The Latest Finding the right mental health care for kids and youth just got a lot easier

Author: Kids Come First | Les enfants avant tout

14 June 2021

June 14, 2021—OTTAWA— Today, the Kids Come First Health Team officially launched, a unique service in Canada that makes it easier for children, youth and families of Eastern Ontario to find the care they need for mental health and addiction.

The initiative coordinates more than 20 organizations offering mental health and addiction care for children, youth and their families — addressing a need that families and Kids Come First Health Team partners across the region have often highlighted.

“The last thing that parents and youth need to hear when they are already stressed and seeking help is, ‘Sorry you live in the wrong city,’ or ‘Sorry, you are too old or too young for our services,’” said Deena Shorkey, Director of Community Child and Youth Mental Health Services at Cornwall Hospital. “ will make it as easy as possible for those seeking help to find the right service, right away; to hear, ‘Yes, you have called the right place. We’re here to help.’”

Christie Kopczyk, a parent advisor, has experienced this uncertainty herself.

“When you’re looking, you don’t know exactly what you’re looking for or what’s out there. Getting connected right away is so important. And knowing that you have access to everything that’s available is hugely important for starting down the right road,” said Kopczyk, who is also a program manager at Parents’ Lifeline of Eastern Ontario, or PLEO.

Now, all that anyone has to do is call 613-260-2360 or 1-877-377-7775 (toll free for Eastern Ontario), or fill out an online form — even primary care providers looking for the right care for their patients.

“When families are not able to quickly connect with the care they need, children and youth repeatedly visit emergency departments or try to access services that might not be the right fit. This can lead to poor outcomes,” said Joanne Lowe, Executive Director of Youth Services Bureau of Ottawa and Vice-president of Mental Health and Addiction at CHEO, which are both partners of the Kids Come First Health Team. “Now, is here to help people on their first call — to take away that burden and uncertainty of searching.”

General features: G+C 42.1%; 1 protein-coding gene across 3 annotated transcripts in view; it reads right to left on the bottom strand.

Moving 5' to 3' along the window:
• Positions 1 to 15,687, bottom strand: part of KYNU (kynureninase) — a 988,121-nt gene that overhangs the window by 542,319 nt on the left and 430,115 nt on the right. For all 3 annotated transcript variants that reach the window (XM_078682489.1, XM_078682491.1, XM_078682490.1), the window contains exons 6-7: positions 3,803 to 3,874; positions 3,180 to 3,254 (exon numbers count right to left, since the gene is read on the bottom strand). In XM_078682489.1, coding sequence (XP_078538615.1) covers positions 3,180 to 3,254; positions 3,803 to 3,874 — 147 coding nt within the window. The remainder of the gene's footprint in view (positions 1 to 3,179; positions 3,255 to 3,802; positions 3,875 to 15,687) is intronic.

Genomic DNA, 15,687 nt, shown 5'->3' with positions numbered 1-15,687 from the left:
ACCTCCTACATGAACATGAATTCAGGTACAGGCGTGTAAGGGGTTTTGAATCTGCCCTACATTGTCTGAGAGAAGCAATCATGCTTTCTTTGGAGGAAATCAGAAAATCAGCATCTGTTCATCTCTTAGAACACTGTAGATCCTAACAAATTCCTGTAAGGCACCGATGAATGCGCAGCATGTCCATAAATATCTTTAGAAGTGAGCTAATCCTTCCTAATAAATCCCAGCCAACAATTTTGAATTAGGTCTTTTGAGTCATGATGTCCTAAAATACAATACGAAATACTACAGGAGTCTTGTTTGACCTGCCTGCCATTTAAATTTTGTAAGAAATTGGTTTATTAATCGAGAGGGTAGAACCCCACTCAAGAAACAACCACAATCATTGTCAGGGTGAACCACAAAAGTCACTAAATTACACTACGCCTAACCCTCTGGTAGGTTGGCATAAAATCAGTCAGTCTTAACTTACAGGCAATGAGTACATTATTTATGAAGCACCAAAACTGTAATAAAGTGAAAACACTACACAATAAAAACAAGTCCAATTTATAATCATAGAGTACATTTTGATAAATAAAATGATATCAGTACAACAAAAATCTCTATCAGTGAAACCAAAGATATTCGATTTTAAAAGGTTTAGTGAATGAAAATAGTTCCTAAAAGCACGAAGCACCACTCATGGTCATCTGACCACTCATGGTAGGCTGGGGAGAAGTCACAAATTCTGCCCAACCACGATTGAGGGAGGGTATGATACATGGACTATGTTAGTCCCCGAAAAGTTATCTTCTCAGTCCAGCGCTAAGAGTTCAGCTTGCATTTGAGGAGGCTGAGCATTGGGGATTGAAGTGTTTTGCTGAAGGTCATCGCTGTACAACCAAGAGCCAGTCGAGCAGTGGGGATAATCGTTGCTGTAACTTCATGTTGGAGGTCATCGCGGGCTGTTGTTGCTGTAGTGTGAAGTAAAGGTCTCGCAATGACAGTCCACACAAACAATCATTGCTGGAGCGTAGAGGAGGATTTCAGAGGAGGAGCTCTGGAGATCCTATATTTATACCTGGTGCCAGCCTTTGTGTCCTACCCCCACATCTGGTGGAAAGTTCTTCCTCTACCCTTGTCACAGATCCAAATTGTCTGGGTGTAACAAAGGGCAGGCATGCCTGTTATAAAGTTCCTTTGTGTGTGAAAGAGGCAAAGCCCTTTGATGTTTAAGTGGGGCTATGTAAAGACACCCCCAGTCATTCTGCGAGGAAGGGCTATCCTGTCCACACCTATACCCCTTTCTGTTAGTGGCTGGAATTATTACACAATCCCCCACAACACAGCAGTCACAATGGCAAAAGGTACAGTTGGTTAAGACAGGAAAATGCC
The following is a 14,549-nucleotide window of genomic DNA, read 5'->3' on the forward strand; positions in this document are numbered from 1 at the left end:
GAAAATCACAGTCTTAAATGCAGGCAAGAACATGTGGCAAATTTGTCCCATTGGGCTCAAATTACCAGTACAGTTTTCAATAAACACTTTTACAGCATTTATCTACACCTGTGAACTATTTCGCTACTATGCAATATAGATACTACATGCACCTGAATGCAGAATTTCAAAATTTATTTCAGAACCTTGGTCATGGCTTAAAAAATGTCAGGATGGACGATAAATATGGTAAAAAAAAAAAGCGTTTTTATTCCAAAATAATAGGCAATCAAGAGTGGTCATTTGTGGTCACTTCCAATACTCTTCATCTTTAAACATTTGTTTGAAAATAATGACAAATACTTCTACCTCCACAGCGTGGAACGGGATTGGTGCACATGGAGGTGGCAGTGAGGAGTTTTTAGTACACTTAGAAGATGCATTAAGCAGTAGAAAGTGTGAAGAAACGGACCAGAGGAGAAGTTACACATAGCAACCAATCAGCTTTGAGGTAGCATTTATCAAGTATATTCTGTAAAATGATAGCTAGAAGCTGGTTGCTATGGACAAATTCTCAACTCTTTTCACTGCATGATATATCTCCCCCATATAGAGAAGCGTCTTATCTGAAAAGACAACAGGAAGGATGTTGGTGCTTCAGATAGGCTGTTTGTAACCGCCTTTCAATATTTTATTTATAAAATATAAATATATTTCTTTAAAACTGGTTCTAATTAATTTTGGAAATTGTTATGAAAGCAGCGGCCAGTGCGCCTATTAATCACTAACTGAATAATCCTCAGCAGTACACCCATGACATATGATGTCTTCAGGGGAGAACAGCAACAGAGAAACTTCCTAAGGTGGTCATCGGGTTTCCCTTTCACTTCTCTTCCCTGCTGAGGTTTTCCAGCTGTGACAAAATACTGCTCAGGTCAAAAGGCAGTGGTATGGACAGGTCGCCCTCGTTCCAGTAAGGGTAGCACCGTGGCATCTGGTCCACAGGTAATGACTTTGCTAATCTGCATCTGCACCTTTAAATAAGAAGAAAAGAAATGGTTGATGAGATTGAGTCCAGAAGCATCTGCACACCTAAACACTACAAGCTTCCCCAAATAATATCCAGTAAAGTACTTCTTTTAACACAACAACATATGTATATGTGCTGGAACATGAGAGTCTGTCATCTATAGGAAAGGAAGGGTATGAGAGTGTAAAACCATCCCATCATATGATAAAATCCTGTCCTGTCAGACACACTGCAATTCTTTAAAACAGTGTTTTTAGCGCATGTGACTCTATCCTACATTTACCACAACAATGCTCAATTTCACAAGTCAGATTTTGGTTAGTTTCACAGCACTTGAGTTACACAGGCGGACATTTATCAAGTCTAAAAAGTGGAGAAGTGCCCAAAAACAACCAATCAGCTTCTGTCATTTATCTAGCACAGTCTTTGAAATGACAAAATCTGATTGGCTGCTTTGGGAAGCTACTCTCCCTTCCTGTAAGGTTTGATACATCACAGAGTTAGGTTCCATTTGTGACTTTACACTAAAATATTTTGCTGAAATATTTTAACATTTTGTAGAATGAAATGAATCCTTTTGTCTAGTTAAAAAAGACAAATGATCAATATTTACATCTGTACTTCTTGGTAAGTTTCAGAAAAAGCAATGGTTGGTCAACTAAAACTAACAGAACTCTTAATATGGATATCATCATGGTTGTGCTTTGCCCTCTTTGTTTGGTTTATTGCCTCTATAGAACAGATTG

Start-up funding for came from Ontario Health and the City of Ottawa. The service is also made possible by funding partner RBC.

When someone connects with, the trained staff will:

  • discuss what is happening and the person’s needs,
  • answer questions and help to find the right information,
  • provide a list of services that might be a good fit for their specific mental health and addiction needs and help select the best ones for them,
  • help them connect with the mental health and addiction service(s) that are best for them and make appointments when possible.

“ will give kids and youth the safety and privacy to connect, ask questions and find information without having to wait until they are feeling extremely unwell,” said Steph Dinsdale, a youth advisor involved in developing and shaping “It is also a chance to find a community of support and know that there are options for them other than the emergency room and expensive therapy sessions. I am so happy it’s here.”

In addition, will have a more involved role for complex situations.

“Most agencies can’t fill all the needs of complex cases and will help in a couple of ways. First, because all partners are now sharing electronic health records, children and youth requiring service from more than one provider don’t have to keep repeating their story, over and over again,” said Tania Renaud Fournier, Director of Youth and Family Mental Health Services at Le Cap. “And coming soon, will add care coordinators to the team, who are there to catch the ball and carry it with families in need of more complex mental health and addiction care.”

When you put all these pieces together, the initiative is unique in Canada.

“When someone close to you is struggling, especially a child, a young person, it’s heartbreaking. That’s why when we heard about, we knew we had to help,” said Marjolaine Hudon, Regional President, Ontario North and East, RBC. “RBC Foundation’s $1.5 million donation for the Kids Come First Health Team will help fill a critical gap. It will simplify access to youth mental health care and ensure youth and their families get connected with the support they need.”

This donation is part of RBC Future Launch – RBC’s $500 million commitment over ten years, to help youth better prepare for the future.

To support the initiative, the community can participate in the Virtual RBC Race for the Kids or by donating at

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About Kids Come First Health Team
Kids Come First Health Team comprises 61 organizations, 1,089 physicians, 2,535 staff, and family and youth representatives recognized as equal partners — all working together to improve pediatric health care in Eastern Ontario.